Return of Doordarshan: How Ramayan and other 90s reruns made DD a lockdown favourite
“It is strange how we hold on to the pieces of the past while we wait for our futures.”
― Ally Condie, Matched
India’s state-owned broadcaster Doordarshan has taken people on a nostalgic trip during the coronavirus lockdown. It has made us revisit our collective past with reruns of iconic shows from the 80s and 90s.
Back then, the world was slower, entertainment choices were limited, and leisure mostly meant a family gathering in front of the TV set. Doordarshan was integral to Indian lives. Be it news, learning or entertainment — it was the only source.
The tide turned with the advent of satellite television in the mid-90s, and the explosive growth of private television channels that ensued. Nearly three decades on, DD is rediscovering its time in the sun.
From much-celebrated adaptations of epics like Ramayan and Mahabharat to other mythological shows such as Shri Krishna, Uttar Ramayan, Vishnu Puran, and Chanakya, it has gone all out to entertain millions of people locked indoors.
Not only has Doordarshan succeeded in attaining record viewership in the last few weeks, but it has also generated massive online chatter ranging from memes and video grabs to nostalgia posts from viewers.
The buzz around these shows and the social media reactions have led to an increased brand recall for Doordarshan. In April, 'Ramayan' also became India's most searched term in the entertainment category, according to SEMrush (an online visibility management platform).
Girish Menon, Partner and Head, Media and Entertainment, KPMG India, tells YourStory,
"The current buzz around Doordarshan has resulted due to rise in viewership driven by the reruns of the immensely popular mythological shows. The high emotional and nostalgic value attached to these shows, the lack of fresh content on mainstream channels owing to a halt in the production, along with the scarcity of other outdoor family entertainment options are the key reasons for their popularity in current times.”
Record viewership numbers
In the very first week of reruns, Ramayan episodes got 42.6 million tune-ins and garnered 6.9 billion viewing minutes on average, according to Nielsen and the Broadcast Audience Research Council (BARC).
DD National also became the highest-watched channel in India for the week ended April 3. Since then, Doordarshan’s leadership position among Hindi General Entertainment Channels (GECs), which account for a lion’s share of the TV viewership in India, has continued unabated.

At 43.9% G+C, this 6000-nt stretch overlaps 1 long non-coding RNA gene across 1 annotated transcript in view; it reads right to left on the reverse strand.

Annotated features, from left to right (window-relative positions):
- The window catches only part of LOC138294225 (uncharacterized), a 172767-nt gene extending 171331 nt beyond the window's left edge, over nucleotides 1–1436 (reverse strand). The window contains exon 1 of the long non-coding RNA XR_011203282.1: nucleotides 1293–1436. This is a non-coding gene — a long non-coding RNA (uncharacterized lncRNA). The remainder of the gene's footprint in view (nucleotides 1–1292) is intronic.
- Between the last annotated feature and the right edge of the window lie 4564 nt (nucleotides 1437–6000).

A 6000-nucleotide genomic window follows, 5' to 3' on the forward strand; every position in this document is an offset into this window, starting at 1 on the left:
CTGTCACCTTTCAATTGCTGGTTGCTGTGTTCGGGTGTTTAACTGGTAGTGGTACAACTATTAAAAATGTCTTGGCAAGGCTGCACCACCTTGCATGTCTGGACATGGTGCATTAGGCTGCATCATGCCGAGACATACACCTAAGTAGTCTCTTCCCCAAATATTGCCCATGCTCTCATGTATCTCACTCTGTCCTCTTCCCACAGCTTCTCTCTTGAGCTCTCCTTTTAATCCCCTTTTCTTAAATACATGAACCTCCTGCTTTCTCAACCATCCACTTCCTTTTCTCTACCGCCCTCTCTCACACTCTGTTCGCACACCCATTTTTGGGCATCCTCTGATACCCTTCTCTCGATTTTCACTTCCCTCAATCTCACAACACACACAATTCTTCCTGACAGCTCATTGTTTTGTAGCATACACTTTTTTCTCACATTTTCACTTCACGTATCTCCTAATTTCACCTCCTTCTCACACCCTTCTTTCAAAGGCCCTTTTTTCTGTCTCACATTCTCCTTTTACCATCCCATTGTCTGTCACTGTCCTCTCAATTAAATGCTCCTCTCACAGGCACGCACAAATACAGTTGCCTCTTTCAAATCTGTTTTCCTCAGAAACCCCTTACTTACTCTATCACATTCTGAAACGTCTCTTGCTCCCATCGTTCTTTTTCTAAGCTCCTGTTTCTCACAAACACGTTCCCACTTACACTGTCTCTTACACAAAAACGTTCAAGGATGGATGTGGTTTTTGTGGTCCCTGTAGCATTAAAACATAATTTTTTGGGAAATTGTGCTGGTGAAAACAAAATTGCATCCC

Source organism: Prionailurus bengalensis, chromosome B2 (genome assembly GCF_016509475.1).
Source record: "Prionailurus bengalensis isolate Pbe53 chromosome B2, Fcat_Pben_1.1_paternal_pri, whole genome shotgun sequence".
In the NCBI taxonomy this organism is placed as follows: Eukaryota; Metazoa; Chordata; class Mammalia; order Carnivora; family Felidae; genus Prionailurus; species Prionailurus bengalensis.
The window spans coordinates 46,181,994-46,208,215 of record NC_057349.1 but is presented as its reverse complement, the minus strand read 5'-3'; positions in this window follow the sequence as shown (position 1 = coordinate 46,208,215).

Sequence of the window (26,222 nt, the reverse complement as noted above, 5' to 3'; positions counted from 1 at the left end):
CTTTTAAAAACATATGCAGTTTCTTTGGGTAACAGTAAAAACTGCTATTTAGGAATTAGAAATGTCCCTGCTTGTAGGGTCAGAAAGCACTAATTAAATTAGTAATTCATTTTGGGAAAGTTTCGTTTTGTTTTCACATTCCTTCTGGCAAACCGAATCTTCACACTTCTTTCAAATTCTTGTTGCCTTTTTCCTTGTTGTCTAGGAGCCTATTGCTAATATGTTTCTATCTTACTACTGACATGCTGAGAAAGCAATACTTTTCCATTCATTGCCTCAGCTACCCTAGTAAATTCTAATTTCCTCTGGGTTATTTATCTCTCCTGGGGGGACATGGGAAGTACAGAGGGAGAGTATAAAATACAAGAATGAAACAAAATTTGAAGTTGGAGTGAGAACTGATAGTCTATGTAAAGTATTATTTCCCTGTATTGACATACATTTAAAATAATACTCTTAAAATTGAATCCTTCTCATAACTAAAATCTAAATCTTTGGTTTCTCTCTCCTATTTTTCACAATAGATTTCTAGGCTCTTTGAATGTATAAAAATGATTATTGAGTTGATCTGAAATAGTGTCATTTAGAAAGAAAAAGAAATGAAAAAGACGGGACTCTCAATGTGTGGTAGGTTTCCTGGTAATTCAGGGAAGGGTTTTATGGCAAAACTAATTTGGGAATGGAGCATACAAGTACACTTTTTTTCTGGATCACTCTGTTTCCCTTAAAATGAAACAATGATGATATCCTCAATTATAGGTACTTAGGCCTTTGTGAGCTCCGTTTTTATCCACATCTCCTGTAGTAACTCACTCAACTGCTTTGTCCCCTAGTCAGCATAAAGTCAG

Riding on reruns, Hindi GECs have witnessed an all-time high of 8.5 billion impressions in the last three weeks, according to BARC-Nielsen. Doordarshan has witnessed a whopping 40,000 percent jump in viewership since the reruns began.
In fact, Ramayan viewership is now being compared to that of the IPL, which is typically a trendsetter on TV and OTT platforms in India.
On April 17, Prasar Bharati (the parent body of DD and All India Radio) announced in a tweet that Ramayan was the highest-watched entertainment programme globally, recording a viewership of 77 million. Mythological shows have been watched by a record 353 million viewers for an astounding 109 billion minutes so far.
Many of these shows are also being broadcast in non-primetime slots. In fact, non-primetime viewing has increased by a huge 79 percent since the lockdown. As a result, advertisers are flocking to national television all over again. Since April 1, Ramayan and Mahabharat recorded a 14X and 12X jump in advertiser count respectively.
Advertisers mostly include FMCG companies advertising essential items, central and state governments issuing COVID-19 awareness ads, and some pharma and insurance firms focussing on health-related themes.
Even though increased advertising is a delectable proposition for DD, it has irked a few viewers who want uninterrupted content. They’ve taken to social media to call for curbs on ads. In response, Prasar Bharati CEO Shashi Shekhar wrote in a tweet,
"Would request everyone's patience with the advertisements. Brands reaching out to a large audience spurs consumption and economic activity at this critical juncture. Also, every rupee of commercial revenue to DD is a rupee of taxpayer money saved."
What is attracting audiences
Communications consultant Karthik Srinivasan (formerly National Lead at [email protected]) believes that the rise in viewership is due to a combination of factors.
He tells YourStory,
“The fact that most adults are stuck at home and are constantly looking for ways to keep themselves engaged, and also the lack of new content on TV. The reach of OTTs is much limited compared to DD/satellite TV in any case. Plus, the lure of nostalgia, particularly for the adults who grew up in the period when these older shows were first aired.”